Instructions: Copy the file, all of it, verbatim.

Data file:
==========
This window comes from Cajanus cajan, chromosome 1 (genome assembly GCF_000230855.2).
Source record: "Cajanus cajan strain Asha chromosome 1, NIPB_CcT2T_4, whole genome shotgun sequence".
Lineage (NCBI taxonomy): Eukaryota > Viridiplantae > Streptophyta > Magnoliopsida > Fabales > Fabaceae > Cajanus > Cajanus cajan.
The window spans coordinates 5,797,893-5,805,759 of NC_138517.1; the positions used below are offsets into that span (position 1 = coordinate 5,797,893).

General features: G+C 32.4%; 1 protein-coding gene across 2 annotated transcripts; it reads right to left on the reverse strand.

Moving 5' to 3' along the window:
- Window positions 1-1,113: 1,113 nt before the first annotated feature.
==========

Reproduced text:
This window comes from Cajanus cajan, chromosome 1 (genome assembly GCF_000230855.2).
Source record: "Cajanus cajan strain Asha chromosome 1, NIPB_CcT2T_4, whole genome shotgun sequence".
Lineage (NCBI taxonomy): Eukaryota > Viridiplantae > Streptophyta > Magnoliopsida > Fabales > Fabaceae > Cajanus > Cajanus cajan.
The window spans coordinates 5,797,893-5,805,759 of NC_138517.1; the positions used below are offsets into that span (position 1 = coordinate 5,797,893).

General features: G+C 32.4%; 1 protein-coding gene across 2 annotated transcripts; it reads right to left on the reverse strand.

Moving 5' to 3' along the window:
- Window positions 1-1,113: 1,113 nt before the first annotated feature.